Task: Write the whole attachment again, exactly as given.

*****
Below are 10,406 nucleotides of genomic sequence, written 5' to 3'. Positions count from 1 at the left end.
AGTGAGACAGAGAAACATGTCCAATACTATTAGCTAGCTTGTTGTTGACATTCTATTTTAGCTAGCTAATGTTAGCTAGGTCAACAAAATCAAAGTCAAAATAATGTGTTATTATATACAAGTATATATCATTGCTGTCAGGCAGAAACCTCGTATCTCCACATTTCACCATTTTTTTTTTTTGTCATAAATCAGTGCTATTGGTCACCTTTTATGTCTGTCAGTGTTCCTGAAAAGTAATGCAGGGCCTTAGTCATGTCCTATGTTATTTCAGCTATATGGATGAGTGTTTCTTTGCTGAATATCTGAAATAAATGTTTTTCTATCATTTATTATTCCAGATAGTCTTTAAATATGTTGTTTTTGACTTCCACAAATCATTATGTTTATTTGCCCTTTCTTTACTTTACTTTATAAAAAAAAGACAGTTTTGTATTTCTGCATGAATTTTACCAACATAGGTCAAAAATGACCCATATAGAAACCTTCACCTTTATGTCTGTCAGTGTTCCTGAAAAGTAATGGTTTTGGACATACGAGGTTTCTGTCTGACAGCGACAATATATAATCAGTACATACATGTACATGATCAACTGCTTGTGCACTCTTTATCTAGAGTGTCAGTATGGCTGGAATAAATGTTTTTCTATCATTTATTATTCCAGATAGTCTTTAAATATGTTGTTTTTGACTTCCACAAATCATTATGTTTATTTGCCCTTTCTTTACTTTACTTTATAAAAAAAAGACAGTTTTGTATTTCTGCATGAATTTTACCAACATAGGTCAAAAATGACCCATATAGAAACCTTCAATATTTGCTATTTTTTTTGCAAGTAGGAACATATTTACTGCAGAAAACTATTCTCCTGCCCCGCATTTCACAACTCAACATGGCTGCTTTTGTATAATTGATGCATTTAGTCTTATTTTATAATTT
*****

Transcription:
Below are 10,406 nucleotides of genomic sequence, written 5' to 3'. Positions count from 1 at the left end.
AGTGAGACAGAGAAACATGTCCAATACTATTAGCTAGCTTGTTGTTGACATTCTATTTTAGCTAGCTAATGTTAGCTAGGTCAACAAAATCAAAGTCAAAATAATGTGTTATTATATACAAGTATATATCATTGCTGTCAGGCAGAAACCTCGTATCTCCACATTTCACCATTTTTTTTTTTTGTCATAAATCAGTGCTATTGGTCACCTTTTATGTCTGTCAGTGTTCCTGAAAAGTAATGCAGGGCCTTAGTCATGTCCTATGTTATTTCAGCTATATGGATGAGTGTTTCTTTGCTGAATATCTGAAATAAATGTTTTTCTATCATTTATTATTCCAGATAGTCTTTAAATATGTTGTTTTTGACTTCCACAAATCATTATGTTTATTTGCCCTTTCTTTACTTTACTTTATAAAAAAAAGACAGTTTTGTATTTCTGCATGAATTTTACCAACATAGGTCAAAAATGACCCATATAGAAACCTTCACCTTTATGTCTGTCAGTGTTCCTGAAAAGTAATGGTTTTGGACATACGAGGTTTCTGTCTGACAGCGACAATATATAATCAGTACATACATGTACATGATCAACTGCTTGTGCACTCTTTATCTAGAGTGTCAGTATGGCTGGAATAAATGTTTTTCTATCATTTATTATTCCAGATAGTCTTTAAATATGTTGTTTTTGACTTCCACAAATCATTATGTTTATTTGCCCTTTCTTTACTTTACTTTATAAAAAAAAGACAGTTTTGTATTTCTGCATGAATTTTACCAACATAGGTCAAAAATGACCCATATAGAAACCTTCAATATTTGCTATTTTTTTTGCAAGTAGGAACATATTTACTGCAGAAAACTATTCTCCTGCCCCGCATTTCACAACTCAACATGGCTGCTTTTGTATAATTGATGCATTTAGTCTTATTTTATAATTT